Emperor Go-Toba

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Go-Toba
Emperor of Japan
Emperor Go-Toba.jpg
Reign1183-1198
PredecessorAntoku
SuccessorTsuchimikado
Born6 August 1180
Heian Kyō
Died28 March 1239
Oki Island
Burial
Ōhara no Misasagi (大原陵) (Kyoto)
FatherTakakura

Emperor Go-Toba (後鳥羽天皇, Go-Toba-tennō, 6 August 1180-28 March 1239) was the 82nd emperor of Japan, according to the traditional order of succession.[1] His reign started in 1183 and ended in 1198.[2]

This 12th century sovereign was named after Emperor Toba and go- () means "later". He is sometimes called the later Emperor Toba. In some older sources, this emperor may be identified as "Toba the Second" or as "Toba II".

Traditional history[change | change source]

Before he became the monarch, his personal name (imina) was Takahira-shinnō (尊成親王),[3] or Takanari-shinnō[4]

He was the fourth son of Emperor Takakura.[4]

Events of Go-Toba's life[change | change source]

Go-Toba was placed on the throne at the age of three.

  • 8 September 1183 (Juei 2, 20th day of the 8th month): In the 3rd year of Antoku-tennō 's reign, the emperor and his court fled the capital. In the emperor's absence, former-Emperor Go-Shirakawa made Antoku's younger brother emperor by decree. A ceremony which marked the young prince's acceptance of the abdication (juzen).[5]
  • 1184' (Juei 3): Emperor Go-Toba is said to have accepted the monarch's role and duties and powers (sokui).[4] This was confirmed in ceremonies.[6]
  • 1192 (Kenkyū 3): Go-Shirakawa died.[7] Go-Toba was the grandson of Emperor Go-Shirakawa.
  • 1198 (Kenkyū 9): In the 15th year of Go-Toba's reign, he abdicated. His successor was his eldest son who became known as Emperor Tsuchimikado.[8]
  • 1210 (Jōgen 4): Go-Toba's 3rd son was named emperor; and he became known as Emperor Juntoku.[9]
  • 1221 (Jōkyū 3): Go-Toba and his supporters tried and failed to take power from the Kamakura shogunate. This was known as the Jōkyū War (Jōkyū no hen)[10] Go-Toba was exiled to the Oki Islands where he stayed until his death.[11]
  • 13 May 1221 (Jōkyū 3, 20th day of the 4th month): Go-Toba's 4-year-old grandson was made emperor; and he became known as Emperor Chūkyō.[12]
  • 14 January 1222 (Jōkyū 3, 1st day of the 12th month): Go-Toba's nephew was made emperor; and he became known as Emperor Go-Horikawa.[13]
  • 1239 (En'ō 1, 2nd month): Go-Toba died at age 60.[14]

After his death[change | change source]

Go-Toba was buried on Dōgo Island in the Oki Islands group. Later a part of his body was re-buried in Kyoto.[15]

According to the Imperial Household Agency, the mausoleum (misasagi) of Go-Toba is in Kyoto. The emperor is traditionally venerated at a memorial Shinto shrine at Ōhara no Misasagi.[1]

Eras of Go-Toba's reign[change | change source]

The years of Go-Toba's reign are marked by more than one era name:.[2]

Related pages[change | change source]

References[change | change source]

The chrysanthemum symbol of the Japanese emperor and his family.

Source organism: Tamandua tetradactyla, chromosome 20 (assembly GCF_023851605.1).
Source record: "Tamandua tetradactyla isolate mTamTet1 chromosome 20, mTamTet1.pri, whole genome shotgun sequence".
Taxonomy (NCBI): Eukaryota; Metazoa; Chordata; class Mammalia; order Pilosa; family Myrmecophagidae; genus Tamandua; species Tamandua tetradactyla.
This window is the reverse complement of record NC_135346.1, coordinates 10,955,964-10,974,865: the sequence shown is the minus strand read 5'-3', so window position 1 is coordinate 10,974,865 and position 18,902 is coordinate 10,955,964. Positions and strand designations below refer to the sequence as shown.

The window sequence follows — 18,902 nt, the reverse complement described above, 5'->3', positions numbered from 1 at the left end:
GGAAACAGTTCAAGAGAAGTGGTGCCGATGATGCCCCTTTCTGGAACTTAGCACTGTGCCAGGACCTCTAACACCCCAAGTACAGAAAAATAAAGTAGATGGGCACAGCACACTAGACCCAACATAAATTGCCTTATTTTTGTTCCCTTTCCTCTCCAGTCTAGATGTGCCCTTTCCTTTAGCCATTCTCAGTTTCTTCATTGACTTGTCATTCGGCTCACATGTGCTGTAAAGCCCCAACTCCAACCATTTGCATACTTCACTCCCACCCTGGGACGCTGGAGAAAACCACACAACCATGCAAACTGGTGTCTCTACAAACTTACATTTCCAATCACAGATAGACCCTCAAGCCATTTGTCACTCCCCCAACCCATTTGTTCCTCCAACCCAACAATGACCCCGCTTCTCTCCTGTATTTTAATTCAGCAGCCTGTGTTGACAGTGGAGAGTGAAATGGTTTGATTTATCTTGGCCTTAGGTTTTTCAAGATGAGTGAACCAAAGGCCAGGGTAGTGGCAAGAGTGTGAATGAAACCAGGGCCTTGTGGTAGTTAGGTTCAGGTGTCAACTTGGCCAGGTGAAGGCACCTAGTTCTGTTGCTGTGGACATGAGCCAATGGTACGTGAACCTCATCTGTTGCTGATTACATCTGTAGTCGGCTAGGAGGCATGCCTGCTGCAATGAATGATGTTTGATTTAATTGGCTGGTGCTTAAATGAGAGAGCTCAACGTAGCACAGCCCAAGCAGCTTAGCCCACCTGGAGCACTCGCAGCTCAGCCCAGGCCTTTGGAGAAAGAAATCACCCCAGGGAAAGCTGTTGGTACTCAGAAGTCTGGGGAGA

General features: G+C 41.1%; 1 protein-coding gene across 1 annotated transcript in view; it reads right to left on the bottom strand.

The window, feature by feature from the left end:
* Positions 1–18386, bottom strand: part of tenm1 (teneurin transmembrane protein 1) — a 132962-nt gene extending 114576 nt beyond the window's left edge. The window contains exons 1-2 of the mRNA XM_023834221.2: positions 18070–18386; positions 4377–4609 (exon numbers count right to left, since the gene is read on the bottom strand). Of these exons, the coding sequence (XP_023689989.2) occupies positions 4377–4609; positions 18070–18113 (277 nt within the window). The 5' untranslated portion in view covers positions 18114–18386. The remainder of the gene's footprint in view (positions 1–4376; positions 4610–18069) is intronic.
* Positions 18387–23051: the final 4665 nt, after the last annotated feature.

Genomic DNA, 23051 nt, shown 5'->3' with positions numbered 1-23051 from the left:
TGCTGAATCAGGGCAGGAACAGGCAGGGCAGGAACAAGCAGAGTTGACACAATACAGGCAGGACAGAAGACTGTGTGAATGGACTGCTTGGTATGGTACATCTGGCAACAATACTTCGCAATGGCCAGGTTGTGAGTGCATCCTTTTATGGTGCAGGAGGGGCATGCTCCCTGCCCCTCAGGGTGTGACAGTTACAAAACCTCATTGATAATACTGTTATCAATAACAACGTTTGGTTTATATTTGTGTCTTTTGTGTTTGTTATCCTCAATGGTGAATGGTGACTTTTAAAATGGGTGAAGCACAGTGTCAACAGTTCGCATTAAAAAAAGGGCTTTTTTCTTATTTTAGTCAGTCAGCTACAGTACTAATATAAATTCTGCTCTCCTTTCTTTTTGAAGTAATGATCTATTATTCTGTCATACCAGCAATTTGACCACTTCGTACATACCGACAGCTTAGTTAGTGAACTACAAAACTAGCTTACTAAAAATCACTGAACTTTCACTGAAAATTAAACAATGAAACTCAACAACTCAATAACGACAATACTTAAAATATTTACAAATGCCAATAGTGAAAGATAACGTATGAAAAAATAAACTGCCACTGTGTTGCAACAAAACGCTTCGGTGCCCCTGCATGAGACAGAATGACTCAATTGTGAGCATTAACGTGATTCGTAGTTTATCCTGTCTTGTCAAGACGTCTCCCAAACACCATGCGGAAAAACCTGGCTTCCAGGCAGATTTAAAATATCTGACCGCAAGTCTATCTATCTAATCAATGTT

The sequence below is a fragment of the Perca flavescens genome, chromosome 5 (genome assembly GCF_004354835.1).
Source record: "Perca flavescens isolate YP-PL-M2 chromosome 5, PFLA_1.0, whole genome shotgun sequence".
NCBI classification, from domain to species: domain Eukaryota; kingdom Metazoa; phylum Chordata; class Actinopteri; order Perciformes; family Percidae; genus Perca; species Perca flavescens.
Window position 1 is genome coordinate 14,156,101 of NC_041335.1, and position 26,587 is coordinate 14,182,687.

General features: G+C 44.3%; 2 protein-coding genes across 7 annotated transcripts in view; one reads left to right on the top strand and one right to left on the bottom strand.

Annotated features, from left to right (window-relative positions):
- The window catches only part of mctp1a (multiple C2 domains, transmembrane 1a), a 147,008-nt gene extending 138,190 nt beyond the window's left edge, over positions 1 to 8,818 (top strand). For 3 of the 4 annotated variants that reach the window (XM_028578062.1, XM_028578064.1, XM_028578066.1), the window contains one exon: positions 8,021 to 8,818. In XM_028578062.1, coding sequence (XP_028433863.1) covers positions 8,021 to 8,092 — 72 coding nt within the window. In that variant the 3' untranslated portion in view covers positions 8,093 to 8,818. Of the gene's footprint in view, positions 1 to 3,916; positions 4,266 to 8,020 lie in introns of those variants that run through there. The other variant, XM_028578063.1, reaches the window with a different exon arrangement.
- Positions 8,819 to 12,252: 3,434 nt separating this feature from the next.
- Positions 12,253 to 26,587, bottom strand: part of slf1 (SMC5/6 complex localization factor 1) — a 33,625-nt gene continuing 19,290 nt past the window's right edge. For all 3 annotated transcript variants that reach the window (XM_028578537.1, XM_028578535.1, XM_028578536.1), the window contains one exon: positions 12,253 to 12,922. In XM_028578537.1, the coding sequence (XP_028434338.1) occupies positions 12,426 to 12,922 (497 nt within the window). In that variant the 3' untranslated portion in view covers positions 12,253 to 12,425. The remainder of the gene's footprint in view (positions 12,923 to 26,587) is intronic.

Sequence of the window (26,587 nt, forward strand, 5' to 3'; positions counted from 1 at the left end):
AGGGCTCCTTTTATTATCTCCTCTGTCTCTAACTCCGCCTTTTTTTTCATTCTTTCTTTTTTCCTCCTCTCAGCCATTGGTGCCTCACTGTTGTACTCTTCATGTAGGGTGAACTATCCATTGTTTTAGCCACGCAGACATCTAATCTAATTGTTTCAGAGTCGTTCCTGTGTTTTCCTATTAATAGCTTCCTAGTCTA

1. 1.0 1.1 Imperial Household Agency (Kunaichō), 後鳥羽天皇 (82); retrieved 2011-12-20.
  2. 2.0 2.1 Klaproth, Julius von (1834). Nipon o dai itsi ran: ou Annales des empereurs du Japon. Oriental Translation Fund. pp. 207–221.
  3. Varley, p. 215.
  4. 4.0 4.1 4.2 Klaproth, Julius von (1834). Nipon o dai itsi ran: ou Annales des empereurs du Japon. Oriental Translation Fund. p. 207.
  5. Varley, p. 216.
  6. Varley, p. 44; a distinct act of senso is unrecognized prior to Emperor Tenji; and all sovereigns except Jitō, Yōzei, Go-Toba, and Fushimi have senso and sokui in the same year until the reign of Emperor Go-Murakami. Compare Imperial Household Agency (Kunaichō), Ceremony of Accession (Sokui-no-Rei); retrieved 2011-12-23.
  7. Klaproth, Julius von (1834). Nipon o dai itsi ran: ou Annales des empereurs du Japon. Oriental Translation Fund. p. 219.
  8. Klaproth, Julius von (1834). Nipon o dai itsi ran: ou Annales des empereurs du Japon. Oriental Translation Fund. p. 221.
  9. Klaproth, Julius von (1834). Nipon o dai itsi ran: ou Annales des empereurs du Japon. Oriental Translation Fund. p. 230.
  10. Nussbaum, Louis-Frédéric (2002). Japan Encyclopedia. Harvard University Press. p. 431. ISBN 978-0-674-01753-5.
  11. Mason, R.H.P. Mason and J.G. Caiger. (1972). A History of Japan, p. 105.
  12. Klaproth, Julius von (1834). Nipon o dai itsi ran: ou Annales des empereurs du Japon. Oriental Translation Fund. p. 236.
  13. Klaproth, Julius von (1834). Nipon o dai itsi ran: ou Annales des empereurs du Japon. Oriental Translation Fund. p. 238.
  14. Klaproth, Julius von (1834). Nipon o dai itsi ran: ou Annales des empereurs du Japon. Oriental Translation Fund. p. 244.
  15. Brownlee, John S. (1991). Political Thought in Japanese Historical Writing: From Kojiki (712) to Tokushi Yoron (1712). Wilfrid Laurier University Press. p. 104. ISBN 978-0-88920-997-8.

Other websites[change | change source]

Media related to Emperor Go-Toba at Wikimedia Commons

Preceded by
Emperor Antoku
Emperor of Japan:
Go-Toba

1183-1198
Succeeded by
Emperor Tsuchimikado